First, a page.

As well as being accused of employing North Korean workers, Polish company Fructofresh is suspected of using an illegal food additive in their fruit salads. On the 1st February, France forbid Pomona, the French distributor of Fructofresh, to commercialise the Polish company’s fruit salads. A €1,000 fine per day will be applied if the court injunction is not respected.
Christophe Noel, Delifruits’ Lawyer (the French company behind the legal action against Fructofresh), explains that the court decided to go with “precaution” as the case exposes serious doubts on food aimed at human consumption. Delifruits suspects that the factory in Czarnowice adds dimethyldicarbonate (E242), otherwise known under it’s commercial name as Velcorin, to their salads. Not only is the additive prohibited for such a use in the EU, but it is extremely harmful as when in contact with water it creates toxic methanol.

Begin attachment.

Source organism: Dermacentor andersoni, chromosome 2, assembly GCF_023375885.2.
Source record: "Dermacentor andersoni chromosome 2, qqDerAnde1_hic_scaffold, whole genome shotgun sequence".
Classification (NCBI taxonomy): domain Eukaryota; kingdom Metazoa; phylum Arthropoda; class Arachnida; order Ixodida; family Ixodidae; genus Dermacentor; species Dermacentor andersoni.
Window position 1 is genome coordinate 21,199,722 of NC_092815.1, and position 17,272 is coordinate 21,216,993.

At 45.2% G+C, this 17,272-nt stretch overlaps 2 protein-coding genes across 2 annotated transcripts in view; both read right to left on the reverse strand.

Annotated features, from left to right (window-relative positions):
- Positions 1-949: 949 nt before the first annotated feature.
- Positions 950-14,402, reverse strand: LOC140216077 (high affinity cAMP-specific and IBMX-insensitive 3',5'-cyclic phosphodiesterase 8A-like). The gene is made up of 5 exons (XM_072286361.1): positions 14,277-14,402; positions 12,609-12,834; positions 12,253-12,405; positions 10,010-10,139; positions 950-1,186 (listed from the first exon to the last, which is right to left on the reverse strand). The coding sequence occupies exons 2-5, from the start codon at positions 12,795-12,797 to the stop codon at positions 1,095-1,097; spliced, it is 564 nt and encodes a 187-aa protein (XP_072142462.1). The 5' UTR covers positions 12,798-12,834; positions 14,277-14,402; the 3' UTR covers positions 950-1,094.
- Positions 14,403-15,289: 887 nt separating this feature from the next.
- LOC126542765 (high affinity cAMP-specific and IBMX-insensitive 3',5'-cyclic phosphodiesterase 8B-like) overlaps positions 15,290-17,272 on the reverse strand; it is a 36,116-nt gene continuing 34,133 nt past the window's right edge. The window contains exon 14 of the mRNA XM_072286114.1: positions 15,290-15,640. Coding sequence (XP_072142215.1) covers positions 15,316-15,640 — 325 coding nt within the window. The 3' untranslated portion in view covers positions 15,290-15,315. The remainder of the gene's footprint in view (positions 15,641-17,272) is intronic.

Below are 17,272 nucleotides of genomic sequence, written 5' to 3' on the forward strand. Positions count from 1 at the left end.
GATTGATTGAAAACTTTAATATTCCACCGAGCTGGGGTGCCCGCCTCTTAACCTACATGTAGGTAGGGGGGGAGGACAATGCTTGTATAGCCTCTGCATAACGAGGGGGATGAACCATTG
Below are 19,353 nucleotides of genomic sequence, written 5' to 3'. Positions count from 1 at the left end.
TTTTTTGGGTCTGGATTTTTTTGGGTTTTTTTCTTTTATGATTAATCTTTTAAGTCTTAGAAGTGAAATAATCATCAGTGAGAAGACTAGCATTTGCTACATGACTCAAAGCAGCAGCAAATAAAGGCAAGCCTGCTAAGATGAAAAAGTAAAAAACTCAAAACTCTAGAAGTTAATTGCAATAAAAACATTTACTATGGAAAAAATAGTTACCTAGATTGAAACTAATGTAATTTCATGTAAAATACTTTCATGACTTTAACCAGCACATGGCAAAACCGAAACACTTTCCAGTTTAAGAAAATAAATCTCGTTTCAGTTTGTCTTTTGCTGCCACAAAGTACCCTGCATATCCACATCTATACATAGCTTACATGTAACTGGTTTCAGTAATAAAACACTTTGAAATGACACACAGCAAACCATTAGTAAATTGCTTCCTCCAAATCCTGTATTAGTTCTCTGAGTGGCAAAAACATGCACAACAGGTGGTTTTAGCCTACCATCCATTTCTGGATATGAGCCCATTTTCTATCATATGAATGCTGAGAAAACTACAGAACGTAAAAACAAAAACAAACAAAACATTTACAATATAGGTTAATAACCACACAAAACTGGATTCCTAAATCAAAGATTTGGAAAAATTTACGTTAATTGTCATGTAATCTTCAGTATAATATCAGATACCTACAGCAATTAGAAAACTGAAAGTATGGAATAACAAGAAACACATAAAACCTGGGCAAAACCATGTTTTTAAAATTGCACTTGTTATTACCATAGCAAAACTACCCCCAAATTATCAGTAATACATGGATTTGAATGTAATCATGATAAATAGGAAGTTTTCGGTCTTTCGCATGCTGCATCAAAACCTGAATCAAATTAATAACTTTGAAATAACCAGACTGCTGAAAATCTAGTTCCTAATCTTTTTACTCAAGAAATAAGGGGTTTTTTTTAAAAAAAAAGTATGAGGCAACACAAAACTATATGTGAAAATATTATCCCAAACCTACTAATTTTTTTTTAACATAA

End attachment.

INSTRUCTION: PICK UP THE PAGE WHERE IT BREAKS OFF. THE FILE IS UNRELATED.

Delifruits were intrigued as to how Fructofresh could sell salads with 14 day use-by dates and “no preservatives”, as no other competing brand could last over 9 days. When they carried out toxicology tests, an unusually high level of methanol was revealed. These findings were convincing enough to open a case and on the 21st December 2016, the Creteil Commercial Court seized buckets of Fructofresh fruit salads from Pomona. Forensic reports confirmed the suspicions as it is unlikely that the methanol is natural (i.e. from the fruits fermenting). Meanwhile, Jean-Christophe André, Fructofresh’s advising Lawyer says “Could the methanol come from Velcorin ? Is it from the fruit itself? The debate has not been settled”. Pomona says they have carried out their own tests and ensures they have found nothing abnormal in their Polish partner’s fruit salads.